Home Care workers demand wage increase
Jefferson City, Mo. — Missouri’s in-home health care providers are lobbying Gov. Jay Nixon to support an $11 per hour minimum wage, and plan to make Missouri the focus of a national conversation about their work.
Missouri home care workers organized statewide events earlier this month to raise awareness about the kind of work they do. Home care attendants provide care in a patient’s home, often in lieu of a skilled nursing facility. The current average hourly wage for a home care worker in Missouri is $8.60.
“They are paid a pittance,” said Jeff Mazur of AFSCME, who is co-chair of the Missouri Home Care Union. “It’s not an appropriate reflection in compensation of the work they do or the care they provide. And this isn’t just attendants looking for this increase, this is the consumers saying that they understand how critical the care is that they get, and that the person providing it should be better compensated.”
Home care workers are paid through Missouri’s Medicaid program and an increase in their wages would not require the state to spend more money on Medicaid. The Missouri legislature appropriates $15.56 per hour for home care services to state vendors. The Missouri Quality Home Care Council works with workers to collectively bargain a wage floor with vendors.
Mazur and the Home Care Union are hoping MQHCC will be persuaded to establish a new wage floor at $11 per hour, without asking for an increase in appropriations from the legislature.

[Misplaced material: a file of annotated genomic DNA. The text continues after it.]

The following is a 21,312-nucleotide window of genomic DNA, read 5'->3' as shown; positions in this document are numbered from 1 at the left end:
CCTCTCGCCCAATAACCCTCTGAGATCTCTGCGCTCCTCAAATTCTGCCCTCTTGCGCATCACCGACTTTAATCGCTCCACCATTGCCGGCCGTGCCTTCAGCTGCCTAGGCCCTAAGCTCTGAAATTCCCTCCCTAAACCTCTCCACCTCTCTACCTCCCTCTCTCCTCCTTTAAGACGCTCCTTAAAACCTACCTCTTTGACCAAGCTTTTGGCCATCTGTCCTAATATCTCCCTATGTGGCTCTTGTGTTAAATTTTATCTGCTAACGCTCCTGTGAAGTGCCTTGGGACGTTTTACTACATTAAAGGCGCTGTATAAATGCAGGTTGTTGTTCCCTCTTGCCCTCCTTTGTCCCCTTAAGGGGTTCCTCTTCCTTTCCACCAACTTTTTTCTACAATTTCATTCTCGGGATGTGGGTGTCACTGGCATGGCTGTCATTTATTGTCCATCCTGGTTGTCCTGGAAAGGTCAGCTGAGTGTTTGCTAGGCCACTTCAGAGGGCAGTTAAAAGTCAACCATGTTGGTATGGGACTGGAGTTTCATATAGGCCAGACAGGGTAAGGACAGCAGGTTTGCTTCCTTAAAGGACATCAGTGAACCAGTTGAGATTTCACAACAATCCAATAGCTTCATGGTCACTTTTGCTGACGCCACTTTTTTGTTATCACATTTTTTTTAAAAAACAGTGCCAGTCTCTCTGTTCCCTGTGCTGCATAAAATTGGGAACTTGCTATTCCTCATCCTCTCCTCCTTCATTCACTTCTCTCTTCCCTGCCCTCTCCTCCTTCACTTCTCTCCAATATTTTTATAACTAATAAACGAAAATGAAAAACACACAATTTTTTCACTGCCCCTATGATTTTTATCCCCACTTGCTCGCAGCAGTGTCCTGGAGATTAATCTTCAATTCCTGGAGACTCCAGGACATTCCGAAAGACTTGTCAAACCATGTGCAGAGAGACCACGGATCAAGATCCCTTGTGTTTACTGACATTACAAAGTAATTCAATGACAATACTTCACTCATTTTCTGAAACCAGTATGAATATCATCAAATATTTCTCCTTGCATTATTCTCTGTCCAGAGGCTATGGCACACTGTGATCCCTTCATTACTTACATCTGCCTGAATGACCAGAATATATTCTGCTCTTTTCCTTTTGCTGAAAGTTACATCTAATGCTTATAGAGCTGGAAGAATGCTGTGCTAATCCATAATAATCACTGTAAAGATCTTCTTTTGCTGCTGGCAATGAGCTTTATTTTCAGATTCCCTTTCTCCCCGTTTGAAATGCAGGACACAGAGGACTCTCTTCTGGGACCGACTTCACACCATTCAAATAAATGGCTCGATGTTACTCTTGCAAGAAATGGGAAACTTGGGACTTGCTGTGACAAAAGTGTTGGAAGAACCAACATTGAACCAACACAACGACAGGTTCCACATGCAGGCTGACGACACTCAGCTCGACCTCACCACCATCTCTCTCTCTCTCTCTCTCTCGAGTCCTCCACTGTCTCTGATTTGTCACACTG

“Even factoring in the fringe costs and the new costs, that would leave about $2.82 per hour for the vendors to simply have as a slush,” Mazur said. “That’s nearly 20 percent, and what we are saying is we don’t need to raise the rate or spend another dime.”
Mazur said the public support of Nixon was critical to getting MQHCC — which is made up of gubernatorial appointees — to support the increase. St. Louis will be the cite of a national rally in October. Caring Across Generations, a non-profit group focused on health care for the aging population, will be holding a rally in St. Louis called the “Care Workers Rising” event, in which they hope to bring national attention to the poor wages made by the nation’s in-home health care providers.
The next opportunity for bargaining with the MQHCC will come on September 17, where Mazur said he hopes to see the beginnings of a negotiation. So far, though, Nixon and the MQHCC have been largely silent.
“Governor Nixon has a real opportunity to demonstrate that he’s a friend of the people in this program by leading on the issue of wages for home care providers,” Mazur said.